...
Software LB
      • Just some software
            – Still needs hardware to run on
            – But can run on existing ...
Software LB
      • Lots of options
            – Pound
            – Perlbal
            – Apache with mod_proxy


      ...
Wackamole




Web 2.0 Expo Berlin, 5th November 2007   46
Wackamole




Web 2.0 Expo Berlin, 5th November 2007   47
The layers
      • Layer 4
            – A ‘dumb’ balance


      • Layer 7
            – A ‘smart’ balance


      • OSI ...
4.

                             Queuing

Web 2.0 Expo Berlin, 5th November 2007        49
Parallelizable == easy!

      • If we can transcode/crawl in parallel, it’s
        easy
            – But think about qu...
Synchronous systems




Web 2.0 Expo Berlin, 5th November 2007   51
Asynchronous systems




Web 2.0 Expo Berlin, 5th November 2007   52
Helps with peak periods




Web 2.0 Expo Berlin, 5th November 2007   53
Synchronous systems




Web 2.0 Expo Berlin, 5th November 2007   54
Asynchronous systems




Web 2.0 Expo Berlin, 5th November 2007   55
Asynchronous systems




Web 2.0 Expo Berlin, 5th November 2007   56
5.

      Relational Data

Web 2.0 Expo Berlin, 5th November 2007        57
Databases

      • Unless we’re doing a lot of file serving, the
        database is the toughest part to scale

      • I...
More read power

      • Web apps typically have a read/write ratio
        of somewhere between 80/20 and 90/10
      • I...
Master-Slave Replication




Web 2.0 Expo Berlin, 5th November 2007   60
Master-Slave Replication


                                         Reads and Writes




                                 ...
Master-Slave Replication




Web 2.0 Expo Berlin, 5th November 2007   62
Master-Slave Replication




Web 2.0 Expo Berlin, 5th November 2007   63
Master-Slave Replication




Web 2.0 Expo Berlin, 5th November 2007   64
Master-Slave Replication




Web 2.0 Expo Berlin, 5th November 2007   65
Master-Slave Replication




Web 2.0 Expo Berlin, 5th November 2007   66
Master-Slave Replication




Web 2.0 Expo Berlin, 5th November 2007   67
Master-Slave Replication




Web 2.0 Expo Berlin, 5th November 2007   68
Master-Slave Replication




Web 2.0 Expo Berlin, 5th November 2007   69
6.

                               Caching

Web 2.0 Expo Berlin, 5th November 2007        70
Caching
      • Caching avoids needing to scale!
            – Or makes it cheaper


      • Simple stuff
            – mo...
Caching

      • Getting more complicated…
            – Write-through cache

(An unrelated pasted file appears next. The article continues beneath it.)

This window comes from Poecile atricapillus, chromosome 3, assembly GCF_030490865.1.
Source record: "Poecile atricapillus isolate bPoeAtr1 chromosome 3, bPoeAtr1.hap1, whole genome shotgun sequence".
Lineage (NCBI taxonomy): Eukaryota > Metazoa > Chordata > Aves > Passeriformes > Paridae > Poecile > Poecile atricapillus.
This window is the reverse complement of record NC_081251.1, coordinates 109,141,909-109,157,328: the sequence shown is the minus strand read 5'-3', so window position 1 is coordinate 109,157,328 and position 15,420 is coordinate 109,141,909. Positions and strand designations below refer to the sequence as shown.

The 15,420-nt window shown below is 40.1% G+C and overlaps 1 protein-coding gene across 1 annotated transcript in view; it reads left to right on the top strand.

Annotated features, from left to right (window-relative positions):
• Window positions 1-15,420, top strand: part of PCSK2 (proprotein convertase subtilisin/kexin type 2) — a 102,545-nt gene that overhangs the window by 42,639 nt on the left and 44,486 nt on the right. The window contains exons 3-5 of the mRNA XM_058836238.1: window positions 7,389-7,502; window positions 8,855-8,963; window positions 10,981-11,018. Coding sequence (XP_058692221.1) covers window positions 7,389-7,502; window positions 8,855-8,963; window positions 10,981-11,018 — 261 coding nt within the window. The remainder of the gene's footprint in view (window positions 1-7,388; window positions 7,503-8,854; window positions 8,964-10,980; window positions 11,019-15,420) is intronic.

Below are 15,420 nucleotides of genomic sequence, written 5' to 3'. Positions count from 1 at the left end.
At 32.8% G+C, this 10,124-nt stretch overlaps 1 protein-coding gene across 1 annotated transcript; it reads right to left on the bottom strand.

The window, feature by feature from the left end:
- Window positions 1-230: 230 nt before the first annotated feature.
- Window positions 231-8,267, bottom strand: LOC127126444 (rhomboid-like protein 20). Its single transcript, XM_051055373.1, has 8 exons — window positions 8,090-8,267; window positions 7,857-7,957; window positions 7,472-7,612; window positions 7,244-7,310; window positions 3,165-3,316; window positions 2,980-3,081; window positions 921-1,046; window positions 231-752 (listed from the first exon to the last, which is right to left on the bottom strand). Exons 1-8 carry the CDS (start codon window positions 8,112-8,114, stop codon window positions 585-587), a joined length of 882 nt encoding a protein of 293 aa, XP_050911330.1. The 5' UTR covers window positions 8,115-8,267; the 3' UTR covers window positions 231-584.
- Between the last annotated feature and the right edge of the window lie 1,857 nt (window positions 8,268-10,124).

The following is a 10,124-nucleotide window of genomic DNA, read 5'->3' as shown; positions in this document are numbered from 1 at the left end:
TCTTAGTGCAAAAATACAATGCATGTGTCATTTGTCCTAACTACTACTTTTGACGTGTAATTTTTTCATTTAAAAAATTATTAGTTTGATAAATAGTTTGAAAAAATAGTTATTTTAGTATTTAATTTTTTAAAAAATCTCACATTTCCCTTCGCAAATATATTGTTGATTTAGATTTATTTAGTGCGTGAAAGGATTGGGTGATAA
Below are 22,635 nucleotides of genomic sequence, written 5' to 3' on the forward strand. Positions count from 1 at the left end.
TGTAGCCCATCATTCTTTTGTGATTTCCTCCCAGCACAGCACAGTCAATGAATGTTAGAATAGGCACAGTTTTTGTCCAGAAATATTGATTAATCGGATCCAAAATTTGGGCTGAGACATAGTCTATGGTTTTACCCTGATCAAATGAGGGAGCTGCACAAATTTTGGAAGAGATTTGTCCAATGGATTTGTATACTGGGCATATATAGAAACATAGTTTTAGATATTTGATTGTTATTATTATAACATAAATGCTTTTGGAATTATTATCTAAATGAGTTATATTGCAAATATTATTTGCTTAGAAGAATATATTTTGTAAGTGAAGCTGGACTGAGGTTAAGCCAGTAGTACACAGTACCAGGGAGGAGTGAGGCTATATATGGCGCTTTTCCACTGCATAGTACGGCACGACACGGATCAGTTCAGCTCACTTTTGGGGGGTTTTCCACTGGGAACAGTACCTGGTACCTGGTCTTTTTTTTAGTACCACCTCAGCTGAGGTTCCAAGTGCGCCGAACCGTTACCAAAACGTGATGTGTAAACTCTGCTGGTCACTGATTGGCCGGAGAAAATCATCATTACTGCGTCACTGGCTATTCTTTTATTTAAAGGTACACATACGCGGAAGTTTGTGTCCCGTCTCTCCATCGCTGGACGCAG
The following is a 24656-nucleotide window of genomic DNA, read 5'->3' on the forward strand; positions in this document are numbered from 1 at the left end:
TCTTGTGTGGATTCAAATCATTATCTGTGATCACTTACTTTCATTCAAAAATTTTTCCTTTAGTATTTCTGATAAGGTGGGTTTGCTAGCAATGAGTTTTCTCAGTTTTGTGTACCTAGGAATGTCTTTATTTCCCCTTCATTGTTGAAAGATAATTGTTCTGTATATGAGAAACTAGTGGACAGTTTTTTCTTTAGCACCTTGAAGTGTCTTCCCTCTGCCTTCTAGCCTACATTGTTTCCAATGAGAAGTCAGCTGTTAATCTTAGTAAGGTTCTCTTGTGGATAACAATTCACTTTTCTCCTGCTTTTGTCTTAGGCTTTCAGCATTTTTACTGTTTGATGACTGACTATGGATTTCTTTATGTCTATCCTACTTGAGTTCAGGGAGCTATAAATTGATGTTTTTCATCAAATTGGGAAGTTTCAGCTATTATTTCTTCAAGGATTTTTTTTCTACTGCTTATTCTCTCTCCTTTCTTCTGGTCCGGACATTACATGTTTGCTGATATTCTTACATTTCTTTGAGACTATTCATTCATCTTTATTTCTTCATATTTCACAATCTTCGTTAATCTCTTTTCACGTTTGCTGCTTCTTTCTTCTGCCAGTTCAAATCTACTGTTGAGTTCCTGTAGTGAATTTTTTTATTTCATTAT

– Write-back cache
            – ...
Write-through cache




Web 2.0 Expo Berlin, 5th November 2007   73
Write-back cache




Web 2.0 Expo Berlin, 5th November 2007   74
Sideline cache




Web 2.0 Expo Berlin, 5th November 2007   75
Sideline cache
      • Easy to implement
            – Just add app logic


      • Need to manually invalidate cache
    ...
Memcache schemes

      • Layer 4
            – Good: Cache can be local on a machine
            – Bad: Invalidation gets...
Memcache schemes

      • Layer 7
            – Good: No wasted space
            – Good: linearly scaling invalidation
  ...
7.

                              HA Data

Web 2.0 Expo Berlin, 5th November 2007        79
But what about HA?




Web 2.0 Expo Berlin, 5th November 2007   80
But what about HA?




Web 2.0 Expo Berlin, 5th November 2007   81
SPOF!

      • The key to HA is avoiding SPOFs
            – Identify
            – Eliminate


      • Some stuff is hard...
Master-Master




Web 2.0 Expo Berlin, 5th November 2007   83
Master-Master
      • Either hot/warm or hot/hot

      • Writes can go to either
            – But avoid collisions
     ...
Rings
      • Master-master is just a small ring
            – With 2 nodes


      • Bigger rings are possible
          ...
Rings




Web 2.0 Expo Berlin, 5th November 2007   86
Rings




Web 2.0 Expo Berlin, 5th November 2007   87
Dual trees

      • Master-master is good for HA
            – But we can’t scale out the reads (or writes!)


      • We ...
Dual trees




Web 2.0 Expo Berlin, 5th November 2007   89
Cost models
      • There’s a problem here
            – We need to always have 200% capacity to
              avoid a SPO...
N+M
      • N+M
            – N = nodes needed to run the system
            – M = nodes we can afford to lose


      • H...
1+1 = 200% hardware




Web 2.0 Expo Berlin, 5th November 2007   92
3+1 = 133% hardware




Web 2.0 Expo Berlin, 5th November 2007   93
Meshed masters
      • Not possible with regular MySQL out-of-
        the-box today

      • But there is hope!
         ...
8.

                      Federation

Web 2.0 Expo Berlin, 5th November 2007        95
Data federation